Improve you and you’ll improve your chances of getting the next role. And learning about a role or industry you’re looking at may even show you that it’s not the right industry for you.
Part of the reason why it stings so much when you are rejected for a role is because of all of the time and effort it takes into preparing for the interview. I totally get that.
But just because you didn’t get this role doesn’t mean you should stop applying for positions.
It’s ok to take a bit of time to reflect on the experience and commit to memory what you’ve learned, but you won’t learn to ride a horse if you don’t get back on the saddle.
You can even do things to help inform you of what roles you can apply for, such as getting your finances in order. It’s crazy to think that how you manage your finances can impact your career, but it’s absolutely true.
This will give you greater flexibility in applying.
The point is to not let this one speed bump keep you from moving forward. Explore and find other roles you like and continue to go for it.
Continue Your Education
I wanted to break this out from acting on the feedback above because it serves other purposes as well.
Furthering your education will do the obvious things like make you more marketable and help you figure out what exactly you want to do. Do you want to know what else it does?
It helps you stay engaged.
That’s right. Continuing to learn will help you stay engaged not only with looking for new jobs but also with your current role. It gives you a sense of accomplishment. Learning gives you both small wins and big wins.
Staying engaged will give you the energy you need to help you stay positive and go after what you want.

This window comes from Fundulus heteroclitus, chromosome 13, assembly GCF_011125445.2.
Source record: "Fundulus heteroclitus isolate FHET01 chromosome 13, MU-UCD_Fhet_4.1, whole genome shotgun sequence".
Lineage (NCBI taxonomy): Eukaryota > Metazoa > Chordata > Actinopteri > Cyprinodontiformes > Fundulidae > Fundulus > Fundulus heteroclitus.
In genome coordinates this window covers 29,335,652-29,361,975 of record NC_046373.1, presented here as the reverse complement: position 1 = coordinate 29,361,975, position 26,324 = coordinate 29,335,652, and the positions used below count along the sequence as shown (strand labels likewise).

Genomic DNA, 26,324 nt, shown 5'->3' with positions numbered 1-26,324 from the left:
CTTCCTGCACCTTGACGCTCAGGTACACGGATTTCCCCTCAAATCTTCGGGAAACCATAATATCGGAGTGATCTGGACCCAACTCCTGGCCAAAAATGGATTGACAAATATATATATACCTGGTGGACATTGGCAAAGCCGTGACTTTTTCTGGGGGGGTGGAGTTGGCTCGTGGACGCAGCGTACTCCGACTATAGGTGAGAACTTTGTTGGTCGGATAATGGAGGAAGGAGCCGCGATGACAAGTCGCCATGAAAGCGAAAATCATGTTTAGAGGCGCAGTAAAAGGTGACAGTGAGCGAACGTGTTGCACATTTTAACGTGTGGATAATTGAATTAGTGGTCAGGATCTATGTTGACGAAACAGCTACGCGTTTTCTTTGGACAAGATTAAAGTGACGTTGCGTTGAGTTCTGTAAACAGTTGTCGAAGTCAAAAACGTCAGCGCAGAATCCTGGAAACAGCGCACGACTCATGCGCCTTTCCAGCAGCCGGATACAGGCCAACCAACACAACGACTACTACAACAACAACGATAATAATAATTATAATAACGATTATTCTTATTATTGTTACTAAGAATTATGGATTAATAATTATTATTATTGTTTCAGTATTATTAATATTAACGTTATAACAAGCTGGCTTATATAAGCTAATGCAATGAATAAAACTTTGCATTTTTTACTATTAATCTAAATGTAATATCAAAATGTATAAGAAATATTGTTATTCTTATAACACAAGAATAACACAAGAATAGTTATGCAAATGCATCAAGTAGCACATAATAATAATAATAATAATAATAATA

Education can look like anything from going back to college all the way down to learning to code through playing around and watching YouTube videos. The sky is the limit these days with the internet.
Follow Up in a Few Weeks
Don’t let your email thanking the interviewers for their time be the last communication you send. Wait a few weeks after you hear the news and follow up to thank them again.
In your email, thank them again for the opportunity to interview while at the same time acknowledging the fact that they went with a different candidate. This is also a great time to ask the company to keep you in mind for future roles.
The purpose of this email is two-fold. First, it continues to build the relationship you started building within the interview. Second, you will also have a better chance of being kept top-of-mind when you do apply for another position at the company.
Following up after a few weeks of them breaking the bad news to you is a sign that you are committed and will go the extra mile for any potential future position.
Continue to Follow the Company
If the company you applied to—and didn’t get hired to—is a place that you really want to work, continue to follow the company. Apply for other jobs you may find interesting or think you’d be a good fit for.
There’s a good chance your interviewers will recognize you the second time around, especially if it’s in the same department.
And remember that thing about timing? Next time around might be the perfect time.
Check the companies career page regularly. Connect with your interviewers on LinkedIn and see what sort of postings are on there. You never know what can happen when you stay connected.
Not getting selected for a job, especially if you really need it, can feel like the end of the world. I’ve been there before, too.
Do the eight things above while you’re waiting for your moment. Stay positive and continue to do the work and it will pay off.
I promise. 🙂
What job opportunities have passed you by? How did you handle it?